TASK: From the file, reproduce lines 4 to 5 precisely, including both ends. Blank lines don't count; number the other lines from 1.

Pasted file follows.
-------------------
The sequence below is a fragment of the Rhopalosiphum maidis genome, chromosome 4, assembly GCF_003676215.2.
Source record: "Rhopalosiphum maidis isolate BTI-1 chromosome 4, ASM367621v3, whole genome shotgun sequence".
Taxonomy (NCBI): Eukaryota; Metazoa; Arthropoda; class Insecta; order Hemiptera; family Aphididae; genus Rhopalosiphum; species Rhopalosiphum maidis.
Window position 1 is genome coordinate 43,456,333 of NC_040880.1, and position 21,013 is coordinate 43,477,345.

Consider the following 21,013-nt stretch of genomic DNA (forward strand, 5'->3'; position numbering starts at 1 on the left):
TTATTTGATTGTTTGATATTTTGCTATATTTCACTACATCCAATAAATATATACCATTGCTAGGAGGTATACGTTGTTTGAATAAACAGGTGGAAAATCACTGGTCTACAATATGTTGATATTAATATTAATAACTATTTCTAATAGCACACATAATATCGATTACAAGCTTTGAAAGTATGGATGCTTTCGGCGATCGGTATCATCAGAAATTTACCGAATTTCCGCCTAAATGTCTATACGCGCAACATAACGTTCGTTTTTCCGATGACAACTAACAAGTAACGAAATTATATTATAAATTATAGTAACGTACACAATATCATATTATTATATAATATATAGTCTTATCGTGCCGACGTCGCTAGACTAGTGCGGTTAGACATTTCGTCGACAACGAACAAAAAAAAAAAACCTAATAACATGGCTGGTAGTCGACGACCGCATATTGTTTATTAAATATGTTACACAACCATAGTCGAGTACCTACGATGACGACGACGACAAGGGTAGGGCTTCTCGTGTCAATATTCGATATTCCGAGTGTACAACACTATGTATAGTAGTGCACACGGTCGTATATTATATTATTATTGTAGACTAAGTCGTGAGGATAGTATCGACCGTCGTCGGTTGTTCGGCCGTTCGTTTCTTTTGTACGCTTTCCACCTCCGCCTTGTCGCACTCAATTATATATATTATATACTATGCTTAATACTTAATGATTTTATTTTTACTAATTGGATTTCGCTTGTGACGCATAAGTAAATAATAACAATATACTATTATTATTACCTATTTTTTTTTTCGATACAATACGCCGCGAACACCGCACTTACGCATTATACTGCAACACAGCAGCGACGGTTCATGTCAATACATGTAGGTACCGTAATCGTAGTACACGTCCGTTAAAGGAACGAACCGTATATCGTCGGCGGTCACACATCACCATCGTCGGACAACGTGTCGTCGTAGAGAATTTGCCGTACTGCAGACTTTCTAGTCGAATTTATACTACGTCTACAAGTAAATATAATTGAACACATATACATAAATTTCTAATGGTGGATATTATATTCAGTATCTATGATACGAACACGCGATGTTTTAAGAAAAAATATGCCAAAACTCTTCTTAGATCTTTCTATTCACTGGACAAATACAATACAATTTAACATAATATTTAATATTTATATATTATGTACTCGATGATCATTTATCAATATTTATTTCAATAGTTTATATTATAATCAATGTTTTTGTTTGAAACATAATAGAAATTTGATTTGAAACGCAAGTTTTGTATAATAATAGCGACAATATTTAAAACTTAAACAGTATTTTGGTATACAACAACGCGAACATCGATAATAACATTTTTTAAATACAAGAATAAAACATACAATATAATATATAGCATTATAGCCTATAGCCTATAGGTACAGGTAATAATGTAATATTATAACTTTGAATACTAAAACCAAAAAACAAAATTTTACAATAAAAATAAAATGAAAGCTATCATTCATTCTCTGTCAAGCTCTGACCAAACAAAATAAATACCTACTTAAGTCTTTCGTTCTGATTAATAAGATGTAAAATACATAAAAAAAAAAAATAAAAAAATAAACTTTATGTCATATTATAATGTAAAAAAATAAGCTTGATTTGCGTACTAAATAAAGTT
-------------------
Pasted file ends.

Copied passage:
Window position 1 is genome coordinate 43,456,333 of NC_040880.1, and position 21,013 is coordinate 43,477,345.

Consider the following 21,013-nt stretch of genomic DNA (forward strand, 5'->3'; position numbering starts at 1 on the left):